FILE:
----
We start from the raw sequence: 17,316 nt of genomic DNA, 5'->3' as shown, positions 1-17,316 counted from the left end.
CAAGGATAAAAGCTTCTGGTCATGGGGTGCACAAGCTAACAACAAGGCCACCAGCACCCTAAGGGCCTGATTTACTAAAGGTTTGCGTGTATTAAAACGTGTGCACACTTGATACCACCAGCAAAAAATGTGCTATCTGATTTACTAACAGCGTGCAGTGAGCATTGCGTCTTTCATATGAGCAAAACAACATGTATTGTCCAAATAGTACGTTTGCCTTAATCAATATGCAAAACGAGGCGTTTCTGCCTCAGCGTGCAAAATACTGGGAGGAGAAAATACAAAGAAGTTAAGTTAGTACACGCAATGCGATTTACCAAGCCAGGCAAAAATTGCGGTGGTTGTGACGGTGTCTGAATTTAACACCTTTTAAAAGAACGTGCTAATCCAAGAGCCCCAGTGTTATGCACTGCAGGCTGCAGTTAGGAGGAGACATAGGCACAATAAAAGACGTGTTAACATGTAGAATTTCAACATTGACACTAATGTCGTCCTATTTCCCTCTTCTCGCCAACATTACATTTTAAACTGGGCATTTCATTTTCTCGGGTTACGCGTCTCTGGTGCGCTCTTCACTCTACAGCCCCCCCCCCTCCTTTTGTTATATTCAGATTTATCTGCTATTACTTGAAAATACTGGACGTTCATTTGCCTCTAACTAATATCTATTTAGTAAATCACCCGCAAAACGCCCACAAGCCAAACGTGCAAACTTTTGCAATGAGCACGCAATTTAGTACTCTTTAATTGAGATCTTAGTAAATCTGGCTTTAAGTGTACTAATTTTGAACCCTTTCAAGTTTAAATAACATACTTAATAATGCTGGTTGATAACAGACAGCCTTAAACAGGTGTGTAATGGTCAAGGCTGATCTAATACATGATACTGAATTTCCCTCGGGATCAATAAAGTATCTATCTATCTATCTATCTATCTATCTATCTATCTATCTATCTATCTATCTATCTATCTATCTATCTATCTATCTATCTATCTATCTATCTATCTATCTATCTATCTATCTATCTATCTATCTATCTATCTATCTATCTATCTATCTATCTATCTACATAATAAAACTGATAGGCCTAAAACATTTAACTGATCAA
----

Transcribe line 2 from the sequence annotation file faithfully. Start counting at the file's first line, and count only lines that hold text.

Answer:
CAAGGATAAAAGCTTCTGGTCATGGGGTGCACAAGCTAACAACAAGGCCACCAGCACCCTAAGGGCCTGATTTACTAAAGGTTTGCGTGTATTAAAACGTGTGCACACTTGATACCACCAGCAAAAAATGTGCTATCTGATTTACTAACAGCGTGCAGTGAGCATTGCGTCTTTCATATGAGCAAAACAACATGTATTGTCCAAATAGTACGTTTGCCTTAATCAATATGCAAAACGAGGCGTTTCTGCCTCAGCGTGCAAAATACTGGGAGGAGAAAATACAAAGAAGTTAAGTTAGTACACGCAATGCGATTTACCAAGCCAGGCAAAAATTGCGGTGGTTGTGACGGTGTCTGAATTTAACACCTTTTAAAAGAACGTGCTAATCCAAGAGCCCCAGTGTTATGCACTGCAGGCTGCAGTTAGGAGGAGACATAGGCACAATAAAAGACGTGTTAACATGTAGAATTTCAACATTGACACTAATGTCGTCCTATTTCCCTCTTCTCGCCAACATTACATTTTAAACTGGGCATTTCATTTTCTCGGGTTACGCGTCTCTGGTGCGCTCTTCACTCTACAGCCCCCCCCCCTCCTTTTGTTATATTCAGATTTATCTGCTATTACTTGAAAATACTGGACGTTCATTTGCCTCTAACTAATATCTATTTAGTAAATCACCCGCAAAACGCCCACAAGCCAAACGTGCAAACTTTTGCAATGAGCACGCAATTTAGTACTCTTTAATTGAGATCTTAGTAAATCTGGCTTTAAGTGTACTAATTTTGAACCCTTTCAAGTTTAAATAACATACTTAATAATGCTGGTTGATAACAGACAGCCTTAAACAGGTGTGTAATGGTCAAGGCTGATCTAATACATGATACTGAATTTCCCTCGGGATCAATAAAGTATCTATCTATCTATCTATCTATCTATCTATCTATCTATCTATCTATCTATCTATCTATCTATCTATCTATCTATCTATCTATCTATCTATCTATCTATCTATCTATCTATCTATCTATCTATCTATCTATCTATCTATCTATCTATCTATCTATCTACATAATAAAACTGATAGGCCTAAAACATTTAACTGATCAA